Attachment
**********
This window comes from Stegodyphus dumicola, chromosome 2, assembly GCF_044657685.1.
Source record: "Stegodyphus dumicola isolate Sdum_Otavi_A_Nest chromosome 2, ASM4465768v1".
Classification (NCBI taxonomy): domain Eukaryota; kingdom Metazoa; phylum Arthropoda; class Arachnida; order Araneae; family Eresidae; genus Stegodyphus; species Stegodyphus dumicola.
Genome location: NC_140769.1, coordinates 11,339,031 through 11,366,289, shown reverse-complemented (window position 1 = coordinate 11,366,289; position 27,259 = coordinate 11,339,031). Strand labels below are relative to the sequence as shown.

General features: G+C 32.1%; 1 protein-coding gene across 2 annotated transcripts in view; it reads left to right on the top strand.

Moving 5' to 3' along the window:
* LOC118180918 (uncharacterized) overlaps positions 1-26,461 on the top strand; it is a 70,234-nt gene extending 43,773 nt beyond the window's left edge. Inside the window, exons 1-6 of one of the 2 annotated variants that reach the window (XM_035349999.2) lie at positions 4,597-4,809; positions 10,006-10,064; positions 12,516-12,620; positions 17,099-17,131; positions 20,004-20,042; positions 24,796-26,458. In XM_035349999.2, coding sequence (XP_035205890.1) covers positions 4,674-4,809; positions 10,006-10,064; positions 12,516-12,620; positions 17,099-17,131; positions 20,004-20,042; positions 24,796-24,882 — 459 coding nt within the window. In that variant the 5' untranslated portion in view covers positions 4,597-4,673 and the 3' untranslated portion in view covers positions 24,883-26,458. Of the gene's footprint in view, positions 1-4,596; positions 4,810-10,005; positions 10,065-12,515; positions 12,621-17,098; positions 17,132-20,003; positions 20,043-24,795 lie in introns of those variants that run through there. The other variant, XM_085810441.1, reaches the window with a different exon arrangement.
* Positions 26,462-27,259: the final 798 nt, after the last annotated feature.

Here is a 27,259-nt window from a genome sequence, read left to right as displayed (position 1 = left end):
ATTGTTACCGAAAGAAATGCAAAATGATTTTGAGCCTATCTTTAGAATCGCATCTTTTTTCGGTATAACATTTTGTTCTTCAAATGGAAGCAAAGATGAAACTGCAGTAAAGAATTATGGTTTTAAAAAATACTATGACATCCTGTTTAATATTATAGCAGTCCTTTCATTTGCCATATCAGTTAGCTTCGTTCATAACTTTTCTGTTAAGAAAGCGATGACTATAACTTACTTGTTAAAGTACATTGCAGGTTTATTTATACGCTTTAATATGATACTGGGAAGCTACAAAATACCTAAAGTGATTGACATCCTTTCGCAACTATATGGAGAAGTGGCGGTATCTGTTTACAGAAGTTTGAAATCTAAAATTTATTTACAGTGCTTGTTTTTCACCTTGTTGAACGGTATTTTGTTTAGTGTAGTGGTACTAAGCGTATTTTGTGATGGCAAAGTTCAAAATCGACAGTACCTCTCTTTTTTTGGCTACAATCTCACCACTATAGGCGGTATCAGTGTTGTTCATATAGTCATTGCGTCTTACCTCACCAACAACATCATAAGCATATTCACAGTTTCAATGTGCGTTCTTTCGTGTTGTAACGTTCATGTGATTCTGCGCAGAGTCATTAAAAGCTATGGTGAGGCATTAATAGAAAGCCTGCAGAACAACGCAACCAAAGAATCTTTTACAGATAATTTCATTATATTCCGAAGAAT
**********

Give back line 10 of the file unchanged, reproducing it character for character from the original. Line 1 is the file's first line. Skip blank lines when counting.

ATTGTTACCGAAAGAAATGCAAAATGATTTTGAGCCTATCTTTAGAATCGCATCTTTTTTCGGTATAACATTTTGTTCTTCAAATGGAAGCAAAGATGAAACTGCAGTAAAGAATTATGGTTTTAAAAAATACTATGACATCCTGTTTAATATTATAGCAGTCCTTTCATTTGCCATATCAGTTAGCTTCGTTCATAACTTTTCTGTTAAGAAAGCGATGACTATAACTTACTTGTTAAAGTACATTGCAGGTTTATTTATACGCTTTAATATGATACTGGGAAGCTACAAAATACCTAAAGTGATTGACATCCTTTCGCAACTATATGGAGAAGTGGCGGTATCTGTTTACAGAAGTTTGAAATCTAAAATTTATTTACAGTGCTTGTTTTTCACCTTGTTGAACGGTATTTTGTTTAGTGTAGTGGTACTAAGCGTATTTTGTGATGGCAAAGTTCAAAATCGACAGTACCTCTCTTTTTTTGGCTACAATCTCACCACTATAGGCGGTATCAGTGTTGTTCATATAGTCATTGCGTCTTACCTCACCAACAACATCATAAGCATATTCACAGTTTCAATGTGCGTTCTTTCGTGTTGTAACGTTCATGTGATTCTGCGCAGAGTCATTAAAAGCTATGGTGAGGCATTAATAGAAAGCCTGCAGAACAACGCAACCAAAGAATCTTTTACAGATAATTTCATTATATTCCGAAGAAT